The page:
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Five Players to Be Excited About for 2019

It’s not too early to look ahead to a *hopefully* bounceback year in 2019.



With a somewhat forgettable, and often frustrating, 2018 season in the rear view, let’s take a gander up the road to 2019 and at some potential breakout players who could have a big impact on the field for Oklahoma State.

1. Spencer Sanders

The first and obvious choice for me is OSU’s expected QB1 for 2019. The much-anticipated debut of the former Mr. Texas Football was delayed by an entire season as Mike Gundy rode his fifth-year senior through the finish.

Sanders, who did not take part in OSU’s spring practices last year — which now seems like a much bigger deal than it did a year ago when Gundy was reminiscing about prom — will have a full year plus a bowl’s worth of practices to pick up, well everything.

Maybe Dru Brown gets some burn, but he, like Cornelius, will enjoy a one-year run at best. If all things are equal (let’s hope they aren’t) I think you have to ride with the freshman and build for the future.

Also, one of the biggest questions I have about 2019 is how much of a leash Gundy gives his heralded frosh. The one he gave Cornelius measured in at 7-6. Will he stick with Sanders through an early rough patch? Let’s hope we don’t have to find out.

2. Deondrick Glass

A late get, and crown jewel of OSU’s 2019 class, Glass steps right in to fill a J.D. King-sized void in the Cowboys’ backfield. Justice Hill cashed his Sunday ticket early, but if you weren’t prepared for that, then you weren’t prepared.

Chuba Hubbard returns for his sophomore year as the assumed starter, but Glass provides top-end talent that can compete for reps immediately. And gives OSU its potential tailback of the future in the form of a top 5-ranked back to sign this century.

The No. 12 running back in the class according to 247Sports sits at 5-11 and 200 pounds and would be ready to take handoffs next week from a physicality standpoint. Glass still has some room to grow into his frame and should be an eventual every-down back. In Year 1, he’s should vie for a crucial spot behind Chuba as OSU’s RB2.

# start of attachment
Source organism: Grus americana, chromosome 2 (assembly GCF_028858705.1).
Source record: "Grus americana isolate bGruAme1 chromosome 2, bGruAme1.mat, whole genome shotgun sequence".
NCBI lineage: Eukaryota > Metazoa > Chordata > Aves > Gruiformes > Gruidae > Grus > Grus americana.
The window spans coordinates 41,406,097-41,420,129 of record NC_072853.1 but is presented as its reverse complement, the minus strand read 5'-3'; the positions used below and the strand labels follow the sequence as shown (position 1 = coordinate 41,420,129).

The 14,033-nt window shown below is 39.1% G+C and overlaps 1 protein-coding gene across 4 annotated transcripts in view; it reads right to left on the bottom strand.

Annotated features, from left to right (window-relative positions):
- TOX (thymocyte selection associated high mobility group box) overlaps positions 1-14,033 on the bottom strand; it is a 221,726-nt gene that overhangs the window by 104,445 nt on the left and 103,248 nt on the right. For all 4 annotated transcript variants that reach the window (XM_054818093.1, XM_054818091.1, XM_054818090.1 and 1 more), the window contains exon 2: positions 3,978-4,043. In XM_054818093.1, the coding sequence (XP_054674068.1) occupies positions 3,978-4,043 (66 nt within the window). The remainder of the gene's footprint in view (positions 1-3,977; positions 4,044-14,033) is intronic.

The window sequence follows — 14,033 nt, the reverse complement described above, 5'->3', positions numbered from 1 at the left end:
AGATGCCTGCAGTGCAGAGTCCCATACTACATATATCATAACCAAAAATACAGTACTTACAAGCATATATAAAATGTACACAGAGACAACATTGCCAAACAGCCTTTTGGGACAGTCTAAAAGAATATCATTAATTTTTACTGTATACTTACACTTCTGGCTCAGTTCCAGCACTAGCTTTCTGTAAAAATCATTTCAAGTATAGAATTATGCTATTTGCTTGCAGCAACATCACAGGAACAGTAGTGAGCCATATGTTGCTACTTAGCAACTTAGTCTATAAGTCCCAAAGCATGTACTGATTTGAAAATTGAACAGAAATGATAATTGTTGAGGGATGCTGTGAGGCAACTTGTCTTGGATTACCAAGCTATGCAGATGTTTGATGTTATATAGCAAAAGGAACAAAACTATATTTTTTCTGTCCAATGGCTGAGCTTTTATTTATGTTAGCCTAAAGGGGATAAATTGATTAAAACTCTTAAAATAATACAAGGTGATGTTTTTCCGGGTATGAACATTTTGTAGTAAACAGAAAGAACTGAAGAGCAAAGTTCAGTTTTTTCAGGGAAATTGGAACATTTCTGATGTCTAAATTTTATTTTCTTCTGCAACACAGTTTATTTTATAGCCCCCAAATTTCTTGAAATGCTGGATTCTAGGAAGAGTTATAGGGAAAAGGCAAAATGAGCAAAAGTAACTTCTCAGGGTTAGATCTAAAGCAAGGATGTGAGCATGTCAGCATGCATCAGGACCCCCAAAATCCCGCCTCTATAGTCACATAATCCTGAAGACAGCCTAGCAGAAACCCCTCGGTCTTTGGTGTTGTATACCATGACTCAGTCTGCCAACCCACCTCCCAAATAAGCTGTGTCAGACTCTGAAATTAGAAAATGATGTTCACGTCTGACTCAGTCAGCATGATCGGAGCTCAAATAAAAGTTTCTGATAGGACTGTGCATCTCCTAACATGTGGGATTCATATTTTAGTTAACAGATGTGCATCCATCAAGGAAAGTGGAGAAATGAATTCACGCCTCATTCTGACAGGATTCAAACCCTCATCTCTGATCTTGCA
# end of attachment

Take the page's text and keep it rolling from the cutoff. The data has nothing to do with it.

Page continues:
3. Mike Scott

Oklahoma State will be losing a lot from its defensive front over this offseason, especially along the defensive line. Jim Knowles will sorely feel the loss of a handful of his departing playmakers like Jordan Brailford, Jarrell Owens and others. The players responsible for 24 of OSU’s Big 12-leading 39 sacks will not be in Stillwater next year.

Enter the junior college transfer who shares a name with the World’s Best Boss.

Scott leads all returning Cowboys in sacks (three) and saw action in 12 games in a reserve role and on special teams. More importantly, he’s produced when called upon and shown he can make plays. I’m excited to see what he do with an even bigger

4. C.J. Moore

Earlier this week, I laid out a handful of on-campus wideouts that could help to compensate for the loss of former five-star deep threat Tyron Johnson. Of those three, I’m most excited to see the one with the highest ceiling.

Moore, the cousin of former Cowboy receiver Tracy Moore, isn’t just tall (though at 6-5, only one receiver on the roster that measures in taller). He isn’t just fast (though he glided effortless around and away from DBs at the prep level). And he’s not just gifted (though his hands are the equivalent of pine tar-soaked pillows).

Moore has the whole package and may have the highest upside of any wideout on the roster. He still needs to continue to work on his body, but with a year plus in the system, look for Moore to get his chance to shine in 2019.

5. Tom Hutton

Before you scoff at the specialist, think back over the last two seasons at OSU. Special. Teams. Matter. (Even if they don’t warranty a full-time assistant.) Hutton might be a darkhorse candidate for the player I’m most intrigued about in this year’s class.

With the departure of both punters who have actually put boot to ball for OSU, the Cowboys will look to a fresh face to fill the position that gets the least amount of credit based upon importance.

Tom Hutton, the transplant from Newborough, Victoria, Australia comes by way of ProKick Australia a college specialists placement program that has produced the likes of former UT and current Seattle Seahawk Michael Dickson who has singlehandedly began the punter’s renaissance in the NFL.

“I am very excited about him,” said Gundy during his signing day conference. “He has a very unique story. He is 28, married and works at a paper mill five days a week and ten hours a day. Essentially a hard, lunch pale guy. Ten hours a day is hard work. I’m sure that he will be thrilled to be in our organization.

“He comes from the same football factory as the young man from Texas who almost beat us by himself a couple years ago. I think he plays for the Seahawks now. He came from the same factory and we are really excited about him. He is supposed to be fantastic with the football and we are really excited to see what he can do.”

If Hutton can produce the same type of results that some of his fellow Aussies have, OSU should be in good shape in the field position department starting next year.

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